Body of laws established within Roman Catholicism, Eastern Orthodoxy, independent churches of Eastern Christianity, and the Anglican Communion for church governance. Canon law concerns the constitution of the church, relations between it and other bodies, and matters of internal discipline. The ecclesiastical lawyer and teacher Gratian published the first definitive collection of Roman Catholic canon law circa 1140; the Decretum Gratiani drew on older local collections, councils, Roman law, and church fathers. The enlarged Corpus juris canonici (“Body of Canon Law”) was published in 1500. A commission of cardinals issued the new Codex juris canonici (“Code of Canon Law”) in 1917, and a revised version was commissioned after the Second Vatican Council and published in 1983. Following the Schism of 1054, the Eastern Orthodox church developed its own canon law under the patriarch of Constantinople. The Anglican, Coptic, and Ethiopian Orthodox churches also formulated their own collections.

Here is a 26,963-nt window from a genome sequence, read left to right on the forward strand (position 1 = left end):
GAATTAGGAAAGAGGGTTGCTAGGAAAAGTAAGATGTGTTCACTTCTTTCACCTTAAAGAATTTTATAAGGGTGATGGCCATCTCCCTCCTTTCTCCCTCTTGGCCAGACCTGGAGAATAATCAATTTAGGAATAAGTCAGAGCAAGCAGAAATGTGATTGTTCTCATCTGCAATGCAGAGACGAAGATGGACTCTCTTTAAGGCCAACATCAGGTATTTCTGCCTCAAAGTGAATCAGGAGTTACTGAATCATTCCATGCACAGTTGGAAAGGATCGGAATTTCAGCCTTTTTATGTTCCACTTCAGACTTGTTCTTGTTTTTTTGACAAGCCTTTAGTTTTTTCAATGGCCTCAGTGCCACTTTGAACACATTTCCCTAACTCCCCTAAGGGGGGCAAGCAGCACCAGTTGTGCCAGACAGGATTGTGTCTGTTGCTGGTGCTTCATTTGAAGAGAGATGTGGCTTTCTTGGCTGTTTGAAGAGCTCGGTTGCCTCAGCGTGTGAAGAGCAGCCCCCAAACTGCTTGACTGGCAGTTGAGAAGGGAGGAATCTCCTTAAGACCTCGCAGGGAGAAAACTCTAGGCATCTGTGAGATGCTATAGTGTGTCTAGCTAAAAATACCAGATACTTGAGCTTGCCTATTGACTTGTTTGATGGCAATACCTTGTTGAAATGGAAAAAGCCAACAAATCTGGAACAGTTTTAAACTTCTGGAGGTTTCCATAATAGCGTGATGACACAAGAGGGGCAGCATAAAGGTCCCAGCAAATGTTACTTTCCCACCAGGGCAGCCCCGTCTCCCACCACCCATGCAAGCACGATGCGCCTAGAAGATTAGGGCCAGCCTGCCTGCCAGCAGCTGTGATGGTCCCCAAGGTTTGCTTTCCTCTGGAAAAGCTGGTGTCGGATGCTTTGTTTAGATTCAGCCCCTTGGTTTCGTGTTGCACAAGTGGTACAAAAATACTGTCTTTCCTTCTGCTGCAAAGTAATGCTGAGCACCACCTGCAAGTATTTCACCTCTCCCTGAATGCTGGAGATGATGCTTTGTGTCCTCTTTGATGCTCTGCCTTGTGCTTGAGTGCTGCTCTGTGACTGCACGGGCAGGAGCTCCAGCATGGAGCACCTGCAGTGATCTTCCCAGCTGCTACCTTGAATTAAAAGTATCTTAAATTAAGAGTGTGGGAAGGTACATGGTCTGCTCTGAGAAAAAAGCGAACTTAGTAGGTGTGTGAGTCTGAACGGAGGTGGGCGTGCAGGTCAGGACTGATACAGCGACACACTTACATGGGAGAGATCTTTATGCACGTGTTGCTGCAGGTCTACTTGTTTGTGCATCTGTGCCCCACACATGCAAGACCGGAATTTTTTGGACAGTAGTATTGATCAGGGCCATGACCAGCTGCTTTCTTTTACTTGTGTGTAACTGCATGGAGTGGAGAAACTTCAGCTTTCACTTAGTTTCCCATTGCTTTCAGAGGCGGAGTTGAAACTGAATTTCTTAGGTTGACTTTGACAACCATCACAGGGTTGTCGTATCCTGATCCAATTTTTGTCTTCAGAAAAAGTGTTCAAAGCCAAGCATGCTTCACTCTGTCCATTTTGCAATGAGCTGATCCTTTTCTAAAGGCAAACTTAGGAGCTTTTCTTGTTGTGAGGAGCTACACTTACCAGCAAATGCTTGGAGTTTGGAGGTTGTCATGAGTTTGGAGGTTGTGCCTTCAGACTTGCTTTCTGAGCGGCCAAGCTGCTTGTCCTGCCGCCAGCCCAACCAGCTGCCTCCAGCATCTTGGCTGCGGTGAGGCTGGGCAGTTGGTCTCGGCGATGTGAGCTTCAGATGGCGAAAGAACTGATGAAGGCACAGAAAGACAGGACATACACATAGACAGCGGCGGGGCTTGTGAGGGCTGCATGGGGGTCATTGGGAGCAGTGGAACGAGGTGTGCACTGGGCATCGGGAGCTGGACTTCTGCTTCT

Learn more about canon law with a free trial on Britannica.com.
Musical form and compositional technique. Canons are characterized by having a melody that is imitated at a specified time interval by one or more parts, either at the same pitch or at some other pitch. Imitation may occur in the same note values, in augmentation (longer notes), or in diminution (shorter notes); in retrograde order (beginning at its end), mirror inversion (each ascending melodic interval becoming a descending interval, and vice versa), or retrograde mirror inversion; and so on. Canons range from folk rounds such as “Three Blind Mice” and “Frère Jacques” to the massively complex canons of Johann Sebastian Bach.
Learn more about canon with a free trial on Britannica.com.
Canon may refer to:
Canon may also be used for: